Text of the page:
The future of digital health wearables is now. Digital health is poised to play a significant role in giving patients and doctors alike “something” to show for their efforts. When we asked some of the world’s leading entrepreneurs and CEOs what they expect from medical technology in the next five years, we got an earful about everything from virtual visits to smart pacemakers. Google cofounder Larry Page told the crowd at last month’s WIRED Health event that he considers wearables a gateway drug for medtech innovation. “We’re stuck with what used to be the best system for monitoring vital signs” Page said. “We need something better.”
One of the things I’ve learned working with wearables devices, is that great design doesn’t just happen. It requires hard work, collaboration, lots of prototyping, perseverance, lots of attention to detail. Great design is an iterative process. So for manufacturers who want to be considered in the long term by suppliers for outsourced projects, it’s critical for them to have their design teams dedicated full-time to the business.’
Industrial design is acquiring a greater level of importance within medical device development and commercialization. Design is becoming a key differentiator among products, impacting the success of new offerings everywhere you look–from patient monitoring systems to cutting edge neonatal equipment.
Wearables are a new frontier for brands
Wearables are a new frontier for brands, and a fruitful one. But it’s a crowded one. It will be difficult for brands to try and do everything on their own. Partnering with other companies can give consumers more features, while allowing brands to focus their efforts on the product itself. Most importantly, wearables are yet another platform for marketers to implement their strategy.
Even companies like Under Armour and Jawbone, which have already established themselves as wearable technology companies, are moving beyond the wrist. That’s where designers like Mackey come in; they’re tasked with designing fitness and health tracking accessories not just for the wrist, but also for the ear and neck.
We can see this in the development of Nike’s FuelBand and FitBit’s Flex—products that possess a one-size-fits-all approach to wearable technology. Both focus on the wrist—which is the most obvious place to track health data—but their innovation doesn’t stop here. Through customization and personalization, these brands and others like them can expand and diversify their wearable portfolios for 2014 and beyond.
Wearables will soon incorporate a wide range of fashion choices, from clothing to jewelry. Dexcom G6 is a weigh-loss solution that is integrated into a clip which can be attached to one’s underwear. Weight loss is a vital part of human life, and therefore wearables for this segment have gained importance in the market.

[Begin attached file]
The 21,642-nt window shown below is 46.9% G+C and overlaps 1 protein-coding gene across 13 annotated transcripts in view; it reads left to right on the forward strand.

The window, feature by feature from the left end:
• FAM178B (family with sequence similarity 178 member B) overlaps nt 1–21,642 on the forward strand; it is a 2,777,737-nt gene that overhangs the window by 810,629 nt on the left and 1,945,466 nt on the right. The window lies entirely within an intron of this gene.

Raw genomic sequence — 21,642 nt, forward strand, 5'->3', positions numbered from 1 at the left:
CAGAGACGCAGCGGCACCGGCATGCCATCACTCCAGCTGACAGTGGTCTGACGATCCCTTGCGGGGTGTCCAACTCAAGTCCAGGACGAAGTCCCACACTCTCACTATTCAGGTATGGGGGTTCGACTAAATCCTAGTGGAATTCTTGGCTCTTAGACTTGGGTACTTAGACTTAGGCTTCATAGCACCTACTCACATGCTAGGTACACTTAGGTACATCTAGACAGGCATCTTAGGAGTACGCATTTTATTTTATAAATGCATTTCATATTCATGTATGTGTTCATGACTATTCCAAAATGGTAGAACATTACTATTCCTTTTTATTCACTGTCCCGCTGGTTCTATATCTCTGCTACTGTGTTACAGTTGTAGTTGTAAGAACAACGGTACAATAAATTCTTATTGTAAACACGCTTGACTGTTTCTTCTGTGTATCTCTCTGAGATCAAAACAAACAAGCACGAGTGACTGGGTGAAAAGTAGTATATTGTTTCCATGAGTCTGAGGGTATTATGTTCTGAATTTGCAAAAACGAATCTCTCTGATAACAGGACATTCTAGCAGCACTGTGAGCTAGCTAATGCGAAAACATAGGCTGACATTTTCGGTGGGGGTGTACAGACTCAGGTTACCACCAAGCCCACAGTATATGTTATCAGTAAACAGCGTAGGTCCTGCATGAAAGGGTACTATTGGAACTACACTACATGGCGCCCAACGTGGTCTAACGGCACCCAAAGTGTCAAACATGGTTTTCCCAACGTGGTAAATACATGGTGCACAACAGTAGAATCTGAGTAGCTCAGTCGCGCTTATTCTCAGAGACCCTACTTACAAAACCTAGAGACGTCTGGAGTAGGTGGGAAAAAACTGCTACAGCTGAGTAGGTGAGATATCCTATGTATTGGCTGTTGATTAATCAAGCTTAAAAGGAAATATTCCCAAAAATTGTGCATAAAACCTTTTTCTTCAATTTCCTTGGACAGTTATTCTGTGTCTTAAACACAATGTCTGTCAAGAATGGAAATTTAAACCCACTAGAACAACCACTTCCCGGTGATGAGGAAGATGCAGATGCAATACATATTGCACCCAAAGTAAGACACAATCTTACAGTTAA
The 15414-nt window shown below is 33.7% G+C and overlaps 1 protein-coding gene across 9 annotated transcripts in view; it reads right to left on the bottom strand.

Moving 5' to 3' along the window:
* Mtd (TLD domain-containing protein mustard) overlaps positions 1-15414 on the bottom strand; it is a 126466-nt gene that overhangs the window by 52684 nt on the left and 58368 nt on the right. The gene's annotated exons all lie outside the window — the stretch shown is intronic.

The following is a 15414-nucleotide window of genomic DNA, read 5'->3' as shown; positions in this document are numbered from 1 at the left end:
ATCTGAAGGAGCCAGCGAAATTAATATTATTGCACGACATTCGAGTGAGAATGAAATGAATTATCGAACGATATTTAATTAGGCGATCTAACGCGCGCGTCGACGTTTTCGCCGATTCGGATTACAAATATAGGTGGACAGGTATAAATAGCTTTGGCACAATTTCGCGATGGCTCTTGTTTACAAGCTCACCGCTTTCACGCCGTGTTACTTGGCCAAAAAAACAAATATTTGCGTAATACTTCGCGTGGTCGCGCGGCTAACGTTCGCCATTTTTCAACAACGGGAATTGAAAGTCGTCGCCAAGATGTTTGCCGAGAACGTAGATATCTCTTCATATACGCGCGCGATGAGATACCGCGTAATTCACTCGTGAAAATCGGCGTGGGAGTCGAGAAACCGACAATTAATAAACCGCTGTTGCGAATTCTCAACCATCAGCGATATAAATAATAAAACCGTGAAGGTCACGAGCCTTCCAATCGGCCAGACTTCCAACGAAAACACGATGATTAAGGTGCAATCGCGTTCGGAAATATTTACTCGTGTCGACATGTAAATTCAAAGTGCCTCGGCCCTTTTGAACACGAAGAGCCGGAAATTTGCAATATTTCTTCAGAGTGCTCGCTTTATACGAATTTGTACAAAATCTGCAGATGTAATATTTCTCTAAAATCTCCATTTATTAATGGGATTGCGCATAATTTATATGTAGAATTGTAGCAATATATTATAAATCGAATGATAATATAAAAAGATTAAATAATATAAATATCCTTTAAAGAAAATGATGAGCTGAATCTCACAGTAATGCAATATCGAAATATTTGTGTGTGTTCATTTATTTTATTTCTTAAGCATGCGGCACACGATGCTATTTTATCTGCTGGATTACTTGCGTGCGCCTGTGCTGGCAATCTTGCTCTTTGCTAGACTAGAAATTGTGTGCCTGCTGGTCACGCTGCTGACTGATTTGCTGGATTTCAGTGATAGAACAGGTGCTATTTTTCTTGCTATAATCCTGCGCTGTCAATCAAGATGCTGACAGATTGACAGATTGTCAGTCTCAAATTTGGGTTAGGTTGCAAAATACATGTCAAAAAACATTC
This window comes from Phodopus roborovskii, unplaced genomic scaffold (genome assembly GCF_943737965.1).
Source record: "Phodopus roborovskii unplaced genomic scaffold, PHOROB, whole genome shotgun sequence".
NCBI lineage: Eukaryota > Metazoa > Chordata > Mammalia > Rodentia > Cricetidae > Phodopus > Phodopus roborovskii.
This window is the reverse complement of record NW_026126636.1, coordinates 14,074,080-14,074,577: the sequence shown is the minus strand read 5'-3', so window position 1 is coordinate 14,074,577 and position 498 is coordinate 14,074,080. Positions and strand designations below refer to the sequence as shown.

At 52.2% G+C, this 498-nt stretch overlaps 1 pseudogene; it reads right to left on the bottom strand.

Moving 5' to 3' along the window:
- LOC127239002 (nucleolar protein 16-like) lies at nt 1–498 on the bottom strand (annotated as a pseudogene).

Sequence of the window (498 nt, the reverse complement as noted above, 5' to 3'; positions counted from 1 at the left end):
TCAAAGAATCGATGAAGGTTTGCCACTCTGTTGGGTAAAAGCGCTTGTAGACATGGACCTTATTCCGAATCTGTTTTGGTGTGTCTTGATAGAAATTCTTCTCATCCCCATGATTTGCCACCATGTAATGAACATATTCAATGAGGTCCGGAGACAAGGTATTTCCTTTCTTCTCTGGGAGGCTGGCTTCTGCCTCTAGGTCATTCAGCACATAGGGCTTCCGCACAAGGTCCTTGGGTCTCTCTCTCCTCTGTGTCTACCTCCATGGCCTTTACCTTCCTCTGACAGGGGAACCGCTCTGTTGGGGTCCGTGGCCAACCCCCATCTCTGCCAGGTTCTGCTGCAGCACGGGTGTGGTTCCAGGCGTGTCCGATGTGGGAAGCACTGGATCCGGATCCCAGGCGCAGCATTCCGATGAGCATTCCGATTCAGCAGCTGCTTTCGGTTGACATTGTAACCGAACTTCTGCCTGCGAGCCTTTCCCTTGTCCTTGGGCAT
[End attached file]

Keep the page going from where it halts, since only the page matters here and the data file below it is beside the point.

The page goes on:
Whether we’re talking watches, earrings, necklaces, wristbands or popular clothing brands, wearables are no longer about popular brands. These devices are now marketed through fashion-focused retail channels, so customers aren’t just buying a device; they’re buying a lifestyle. And the wearable market is responding with fashionable designs and — in some cases — health and heart-rate tracking capabilities.
Demonstrate a high level of generality and scalability
Smart solar panels are placed on the upper portion of the roof. The surface of each panel is equipped with an OLED (Organic Light Emitting Diode) display panel. When placed together, the OLEDs form a digital screen that can be used to monitor various types of information, such as weather forecasts, electric-supply statuses, electricity usage, and even ads for local businesses. The panels can also be used at night or in overcast weather for design illumination.
Research has already proven that providing caregivers with data on their patients’ sleep routines can help them address common ailments like insomnia—and now, the best wearables are doing just that. Our 2014 winners connect to smart home technologies or remind users to maintain healthy habits, like taking medication at the same time every day.
If you’re creating a product intended to replace a medication, consider the social implications. Choose features that feel natural and intuitive. Make sure the design is unobtrusive and discrete, so your users can wear it without feeling self-conscious. It’s important that the device doesn’t raise any awkward questions—especially if they lead to difficult conversations about sensitive topics like smoking cessation. The last thing you want is for someone to feel even more badly about their condition because of awkwardness or discomfort with wearing a device
The goal is to get people accustomed to having a device on them so they can become blind to it. It’s a process, for sure. But one of the things we did was emphasize that this isn’t a monitor or a warning light—it’s a badge. And it stands for something.
When it comes to the Apple Watch, its fashionableness was well-received—but not until it was viewed in context. For example, in the fashion-oriented New York Fashion Week, the clunky Fitbit became fashionable when paired with designer wear; one fashion writer even called it “the ultimate fashion accessory.” However, when it came to the conspicuous nature of wearing an Apple Watch, fashion writers were hesitant. One fashion website said that wearing an Apple Watch “sends a not-so-subtle message that you’re anxious for others to know you have an Apple Watch,” and fashion designer Zac Posen told
We agree that a successful digital healthcare transformation is challenging, but with Digital Salutem everything is possible. Contact us for more relevant details. To find out more about how we can help you with your Digital Healthcare Transformation, Healthcare organizational growth, or Healthcare brand positioning, please get in touch via phone +44 (0) 203 3620421 or via e-mail: firstname.lastname@example.org